You've heard the old expression, "The good Lord willing and the creek don't rise?" Well, the creek did rise out here in Fish Springs last weekend, as it did throughout the whole county. But it looked like Fish Springs weathered the storm a whole lot better than many other areas of Douglas County. We were lucky that the snow pack in the Pine Nut Mountains was comparatively light so the heavy downpour of rain didn't have as much to melt.
Our little mile-high valley fared better with this storm than we did in some past ones. There was plenty of warning last week about the impending wind and rain and people were prepared. For the most part, residents took care of themselves and their property. Neighbors also helped each other. I met two new residents of Fish Springs who came to the fire house to fill sandbags, even though their home was not in danger of the flood waters. Joe Nenzel and his teenage son Trevor helped a lot and we certainly appreciate them. And once again, Nancy and Steve Swart were out there shoveling sand, just as they did during a severe flood on March 10, 1995. That one was a spring flood and the major roadways in Fish Springs were rendered impassable. Lupo Lane was renamed "Lupo Falls" by the nearby residents.
During another flood event back in 1986, my husband and I couldn't get to our house at the north end of Fish Springs until after midnight when the flooded roads were finally passable. By the time we made it home, our long dirt and gravel driveway had washed out. We parked the truck on the road and walked through two-feet of standing murky water, the "seasonal stream" that crossed our property.
As the storm was brewing last Saturday morning, we saw a few people clearing debris from their clogged up culverts and that prevented them from overflowing and flooding their yards and homes. It seems appropriate that residents clean out the culverts under their driveways as the county won't have time to do it during a wide-spread situation like we had last Saturday. Some of the culverts in Fish Springs are too small to handle the large amounts of fast-moving water, so the water backs up and comes over the roadway and sometimes undermines the road. The concrete dip sections on Jo Lane, Out-R-Way, Mel Drive and Calle Pequeno filled up with water, as they were designed to. The Buckeye Creek was flowing very fast and very efficient through the culvert under East Valley Road.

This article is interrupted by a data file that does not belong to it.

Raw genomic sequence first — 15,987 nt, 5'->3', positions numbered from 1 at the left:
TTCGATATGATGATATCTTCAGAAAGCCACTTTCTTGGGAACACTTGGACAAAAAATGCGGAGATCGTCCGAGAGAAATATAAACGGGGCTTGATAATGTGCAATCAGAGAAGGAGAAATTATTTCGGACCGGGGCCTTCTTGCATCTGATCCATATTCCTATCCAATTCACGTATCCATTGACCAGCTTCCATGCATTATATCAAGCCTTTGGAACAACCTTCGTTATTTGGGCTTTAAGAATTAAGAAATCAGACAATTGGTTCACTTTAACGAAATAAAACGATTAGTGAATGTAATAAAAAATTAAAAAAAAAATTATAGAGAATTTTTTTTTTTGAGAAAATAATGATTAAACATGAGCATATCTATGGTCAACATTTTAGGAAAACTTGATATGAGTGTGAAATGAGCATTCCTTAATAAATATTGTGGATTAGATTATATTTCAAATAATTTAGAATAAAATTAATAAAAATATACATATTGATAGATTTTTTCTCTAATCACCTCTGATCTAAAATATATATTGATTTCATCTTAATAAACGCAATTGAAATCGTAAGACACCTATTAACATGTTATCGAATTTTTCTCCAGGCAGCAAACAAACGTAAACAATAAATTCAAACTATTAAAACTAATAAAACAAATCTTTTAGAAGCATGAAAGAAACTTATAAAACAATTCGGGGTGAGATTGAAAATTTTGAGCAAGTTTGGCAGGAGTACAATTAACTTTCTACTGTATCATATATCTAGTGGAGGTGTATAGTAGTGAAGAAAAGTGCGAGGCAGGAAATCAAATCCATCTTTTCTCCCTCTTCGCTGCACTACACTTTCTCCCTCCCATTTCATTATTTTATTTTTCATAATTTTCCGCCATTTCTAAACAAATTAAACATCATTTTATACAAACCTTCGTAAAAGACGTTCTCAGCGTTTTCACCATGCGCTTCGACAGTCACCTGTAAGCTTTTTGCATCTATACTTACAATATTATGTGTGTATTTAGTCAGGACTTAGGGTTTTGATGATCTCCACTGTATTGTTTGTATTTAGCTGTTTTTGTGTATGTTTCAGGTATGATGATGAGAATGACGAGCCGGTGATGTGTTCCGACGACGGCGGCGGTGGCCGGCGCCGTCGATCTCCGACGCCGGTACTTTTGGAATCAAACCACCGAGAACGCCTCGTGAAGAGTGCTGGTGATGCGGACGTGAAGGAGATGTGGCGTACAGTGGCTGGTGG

Be prepared. If there are any culverts around your property, clean them out. Have enough food and bottled water to survive for at least a week. Filling your bathtubs with water is a good idea. Have a family plan for evacuation and make arrangements ahead with relatives or friends that you can stay with. Keep your kids away from the fast-moving creek water as the banks can break away without warning and pull your child in. Don't cross flooded roads. The roadbed might be washed out under the water. Two feet of water will carry away most automobiles. If barricades block your route, find another route.
If your well cap gets covered with water during a flood, you should have the water tested by the health department before drinking it. As in past flood events, sand and sandbags are available at local fire stations. The Fish Springs Volunteer Fire Station is located on the corner of Fish Springs Road and Myers Drive. Our thanks to the NDF inmate crew that came out and worked hard cleaning up the road debris and clearing out the street culverts here in Fish Springs. We know the creeks are going to rise again. It's inevitable. Sudden floods have helped to shape our beautiful high desert valley in the past, and no doubt they will also be a part of our future.
And then the snow came down.
On Sunday and Monday, beautiful, deep, clean, white snow covered all the mud and debris of the flood. While my husband shoveled our walkways and driveway, I tromped around our 5-acre yard and knocked the heavy snow off many big old Juniper tree branches that bent down to the ground. I was too late for some of them as the branches had already broken. Guess that's nature's way of pruning.
Life goes on.